Mississippi returning

by

Junior Kimbrough’s guitar was a crafty snake, his voice a simultaneous growl and wail, just like the soul of any man. Sunday Nights: The Songs of Junior Kimbrough celebrates his life through artists who understand that rawness, that immediacy, even if they know they’ll never fully divine where the man’s power came from. Fat Possum’s newer voices are here, from a mournful Black Keys on “My Mind is Rambling” to Thee Shams connecting Kimbrough to the Stones on “Release Me” to the Heartless Bastards moaning “Done Got Old” so loud hell can hear. Iggy and the Stooges (with Mike Watt on bass) turn in two corrosive versions of “You Better Run,” and you just might, ’cause it’s a scary song. Elsewhere, Spiritualized and Outrageous Cherry walk in a bleary stupor through a battered side door, and Mark Lanegan continues his transformation into a zombie bluesy daywalker with a throat-rattling prowl through “All Night Long.” “Girl the way you love/Make me speak in tongues …” This is Kimbrough’s music — his original, unsympathetic take on Delta blues, reread by the Fiery Furnaces, Cat Power and the Ponys for a time when folk, blues and garage are recombining in captivating and visceral ways. It’s not Junior, but Sunday Nights makes no apologies. It just tears off your scab and offers a cigarette to cauterize the wound.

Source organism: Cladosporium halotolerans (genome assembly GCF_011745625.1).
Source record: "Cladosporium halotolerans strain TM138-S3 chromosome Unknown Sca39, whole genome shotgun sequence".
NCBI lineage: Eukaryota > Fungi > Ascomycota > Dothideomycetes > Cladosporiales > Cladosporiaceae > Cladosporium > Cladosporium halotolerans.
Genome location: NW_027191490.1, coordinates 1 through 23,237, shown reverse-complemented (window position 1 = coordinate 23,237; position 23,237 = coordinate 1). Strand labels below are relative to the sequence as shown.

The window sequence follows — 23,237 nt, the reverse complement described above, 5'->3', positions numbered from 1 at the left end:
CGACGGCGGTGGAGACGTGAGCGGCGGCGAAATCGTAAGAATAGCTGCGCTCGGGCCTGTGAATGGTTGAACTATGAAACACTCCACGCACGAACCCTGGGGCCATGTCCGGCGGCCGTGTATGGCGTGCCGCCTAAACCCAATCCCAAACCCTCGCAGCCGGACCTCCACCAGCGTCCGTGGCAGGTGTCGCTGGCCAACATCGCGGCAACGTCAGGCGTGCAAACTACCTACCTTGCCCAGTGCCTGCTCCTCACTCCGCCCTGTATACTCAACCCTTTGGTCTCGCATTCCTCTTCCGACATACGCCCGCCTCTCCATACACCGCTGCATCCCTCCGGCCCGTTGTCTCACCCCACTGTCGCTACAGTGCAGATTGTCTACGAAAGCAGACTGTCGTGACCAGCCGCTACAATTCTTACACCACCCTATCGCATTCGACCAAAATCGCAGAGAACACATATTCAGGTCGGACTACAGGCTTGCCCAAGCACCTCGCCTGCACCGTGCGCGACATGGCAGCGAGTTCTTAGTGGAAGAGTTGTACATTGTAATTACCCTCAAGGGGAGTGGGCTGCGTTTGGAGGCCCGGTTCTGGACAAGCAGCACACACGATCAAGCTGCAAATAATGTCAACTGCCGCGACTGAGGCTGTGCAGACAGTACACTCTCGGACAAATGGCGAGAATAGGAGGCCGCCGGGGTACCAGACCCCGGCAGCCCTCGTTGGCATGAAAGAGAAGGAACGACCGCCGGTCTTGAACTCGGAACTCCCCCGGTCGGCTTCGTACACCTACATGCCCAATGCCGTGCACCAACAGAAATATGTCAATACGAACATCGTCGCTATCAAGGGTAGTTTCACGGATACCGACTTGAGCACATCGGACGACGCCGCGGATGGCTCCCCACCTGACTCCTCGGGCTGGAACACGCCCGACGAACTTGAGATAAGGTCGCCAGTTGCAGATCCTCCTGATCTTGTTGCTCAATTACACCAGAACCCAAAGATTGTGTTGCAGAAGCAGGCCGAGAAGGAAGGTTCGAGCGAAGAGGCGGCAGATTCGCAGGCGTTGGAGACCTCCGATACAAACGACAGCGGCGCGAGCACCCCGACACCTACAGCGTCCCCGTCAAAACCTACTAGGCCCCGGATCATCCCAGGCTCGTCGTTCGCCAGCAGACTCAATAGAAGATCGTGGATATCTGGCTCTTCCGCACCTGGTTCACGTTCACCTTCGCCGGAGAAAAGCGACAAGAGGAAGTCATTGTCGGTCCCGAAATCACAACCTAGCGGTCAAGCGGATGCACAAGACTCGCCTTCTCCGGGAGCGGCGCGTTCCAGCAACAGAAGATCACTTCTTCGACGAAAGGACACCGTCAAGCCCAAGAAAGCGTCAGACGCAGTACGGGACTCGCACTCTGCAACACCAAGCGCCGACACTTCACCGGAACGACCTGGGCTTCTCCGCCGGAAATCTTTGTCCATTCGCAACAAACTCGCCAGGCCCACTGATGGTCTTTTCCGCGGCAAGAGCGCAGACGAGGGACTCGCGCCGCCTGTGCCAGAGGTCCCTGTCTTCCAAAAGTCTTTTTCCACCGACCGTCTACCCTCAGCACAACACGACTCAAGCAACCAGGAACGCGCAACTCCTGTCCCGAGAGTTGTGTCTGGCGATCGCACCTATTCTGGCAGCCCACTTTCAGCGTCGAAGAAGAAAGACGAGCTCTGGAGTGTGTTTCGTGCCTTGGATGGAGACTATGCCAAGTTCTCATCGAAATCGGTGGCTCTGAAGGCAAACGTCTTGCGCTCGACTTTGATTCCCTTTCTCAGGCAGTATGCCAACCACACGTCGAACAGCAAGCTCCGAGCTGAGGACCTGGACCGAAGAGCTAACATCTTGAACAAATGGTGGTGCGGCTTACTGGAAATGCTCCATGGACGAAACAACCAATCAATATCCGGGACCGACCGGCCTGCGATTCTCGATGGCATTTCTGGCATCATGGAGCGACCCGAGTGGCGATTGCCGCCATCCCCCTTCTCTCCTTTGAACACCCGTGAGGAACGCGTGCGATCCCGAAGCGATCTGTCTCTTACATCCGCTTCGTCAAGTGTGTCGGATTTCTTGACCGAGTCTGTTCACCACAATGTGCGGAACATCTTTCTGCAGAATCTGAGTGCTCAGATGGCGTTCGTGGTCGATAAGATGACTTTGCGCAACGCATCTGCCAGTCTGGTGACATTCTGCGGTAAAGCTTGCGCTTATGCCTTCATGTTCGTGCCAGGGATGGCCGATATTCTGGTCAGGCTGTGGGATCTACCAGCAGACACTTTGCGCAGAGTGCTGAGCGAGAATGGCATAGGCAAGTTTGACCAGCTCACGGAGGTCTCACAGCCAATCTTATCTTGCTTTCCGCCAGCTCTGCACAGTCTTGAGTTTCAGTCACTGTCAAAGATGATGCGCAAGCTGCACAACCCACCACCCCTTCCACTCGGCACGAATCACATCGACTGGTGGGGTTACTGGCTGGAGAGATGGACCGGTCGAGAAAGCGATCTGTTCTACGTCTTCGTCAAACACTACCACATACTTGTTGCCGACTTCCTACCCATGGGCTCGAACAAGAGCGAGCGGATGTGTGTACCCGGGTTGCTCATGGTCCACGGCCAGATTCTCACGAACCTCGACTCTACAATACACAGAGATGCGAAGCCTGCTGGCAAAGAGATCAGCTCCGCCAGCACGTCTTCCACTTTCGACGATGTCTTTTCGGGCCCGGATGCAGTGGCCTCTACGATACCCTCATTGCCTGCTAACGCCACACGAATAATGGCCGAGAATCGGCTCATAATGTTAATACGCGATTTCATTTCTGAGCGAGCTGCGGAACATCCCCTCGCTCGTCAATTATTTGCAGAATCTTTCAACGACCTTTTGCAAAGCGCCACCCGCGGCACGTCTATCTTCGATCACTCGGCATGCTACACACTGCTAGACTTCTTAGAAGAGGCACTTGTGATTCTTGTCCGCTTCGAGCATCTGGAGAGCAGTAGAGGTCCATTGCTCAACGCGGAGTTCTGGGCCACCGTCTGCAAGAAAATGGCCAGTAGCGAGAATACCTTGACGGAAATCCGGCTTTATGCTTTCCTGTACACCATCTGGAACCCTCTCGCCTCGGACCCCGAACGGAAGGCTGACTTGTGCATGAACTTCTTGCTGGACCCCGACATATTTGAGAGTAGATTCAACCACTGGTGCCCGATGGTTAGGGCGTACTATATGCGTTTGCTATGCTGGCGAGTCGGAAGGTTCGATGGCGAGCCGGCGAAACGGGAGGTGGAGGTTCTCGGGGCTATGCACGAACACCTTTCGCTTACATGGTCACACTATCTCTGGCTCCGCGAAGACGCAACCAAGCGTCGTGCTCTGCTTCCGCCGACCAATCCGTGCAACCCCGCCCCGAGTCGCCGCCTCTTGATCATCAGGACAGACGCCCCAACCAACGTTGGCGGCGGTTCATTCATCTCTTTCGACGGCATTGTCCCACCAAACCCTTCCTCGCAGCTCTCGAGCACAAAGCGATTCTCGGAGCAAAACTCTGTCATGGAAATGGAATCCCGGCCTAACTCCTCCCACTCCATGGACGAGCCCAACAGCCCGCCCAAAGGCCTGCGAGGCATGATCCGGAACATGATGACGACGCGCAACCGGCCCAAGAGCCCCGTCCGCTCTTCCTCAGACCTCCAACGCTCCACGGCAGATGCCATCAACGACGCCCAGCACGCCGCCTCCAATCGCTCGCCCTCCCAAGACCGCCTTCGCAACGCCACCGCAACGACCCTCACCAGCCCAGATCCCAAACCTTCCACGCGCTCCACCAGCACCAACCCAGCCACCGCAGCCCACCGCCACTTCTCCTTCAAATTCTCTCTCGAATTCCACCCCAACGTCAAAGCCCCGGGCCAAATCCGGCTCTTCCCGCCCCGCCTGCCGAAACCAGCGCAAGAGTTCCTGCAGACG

Johnny Loftus writes about music for Metro Times. E-mail letters@metrotimes.com.

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